We know what you said, and also point out that it is a leading question.

Also, in some cases, astrobiologists, desperate to further ‘life in space’ claims (probably to ensure continued research funding), have completely mistaken or at worst misrepresented non-organic life for bacterial life (see Life on Mars).
This is precisely why I offered as an example aquatic creatures in a possible subterranean ocean of Europa, because if they do indeed exist, then they could not possibly have come from Earth.

Not so. We are talking about a hypothetical future discovery, and it may well be that this comes via an exploratory probe which might be the last of a whole series of such probes—of which previous ones might have carried the contaminating life. This is true even for multicellular organisms—tardigrades, for example, following dehydration, have shown an enormous capacity to survive in environments mimicking the extremes of outer space. See Life at the Extremes.

But these possibilities aside, I would find it distinctly odd for God to have created some plankton swimming around on Europa, for instance. This is because there is a biblical ‘big picture’ to creation, as follows: A major purpose of creation in the Bible seems to be to end up with an eternal companion for the Lord Jesus Christ, namely redeemed humanity. Since redeemed humanity is a subset of humanity as a whole, this is the reason for the creation of mankind. And the purpose for the creation of the plants and animals (i.e. the whole biosphere) is clearly to have a ‘life support system’ for mankind on Earth.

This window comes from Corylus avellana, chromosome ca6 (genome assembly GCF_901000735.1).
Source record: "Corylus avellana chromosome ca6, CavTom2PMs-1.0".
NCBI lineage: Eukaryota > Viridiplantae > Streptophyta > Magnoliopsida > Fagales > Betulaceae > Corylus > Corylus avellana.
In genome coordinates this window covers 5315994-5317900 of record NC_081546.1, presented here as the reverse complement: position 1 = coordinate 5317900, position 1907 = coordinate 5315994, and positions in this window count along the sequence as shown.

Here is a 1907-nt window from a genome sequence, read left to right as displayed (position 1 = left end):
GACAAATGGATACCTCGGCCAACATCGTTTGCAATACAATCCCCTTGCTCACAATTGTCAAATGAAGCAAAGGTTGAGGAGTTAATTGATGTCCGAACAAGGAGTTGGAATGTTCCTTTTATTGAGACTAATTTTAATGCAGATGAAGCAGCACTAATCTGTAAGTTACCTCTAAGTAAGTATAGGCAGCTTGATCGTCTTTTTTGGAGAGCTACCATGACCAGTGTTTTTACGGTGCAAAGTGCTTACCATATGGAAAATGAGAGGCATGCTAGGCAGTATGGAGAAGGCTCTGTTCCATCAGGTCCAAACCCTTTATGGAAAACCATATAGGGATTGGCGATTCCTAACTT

Where the Bible is silent, both explicitly and by what can be logically deduced from its premises, we are free to accept or reject based on the evidence. … There is a huge difference between genuine biblical silence and a lack of an explicit statement, ignoring the implicit teachings.

So IF there is indigenous, aquatic life on (or in) Europa, what does that mean for creationism?

See next paragraph where we answered the question.

However, I would not go so far as saying that plankton swimming on Europa would falsify the Bible, though it would come awfully close, in my view. But when it comes to your question about ET sending out radio signals, that is a different matter, and I would personally go further.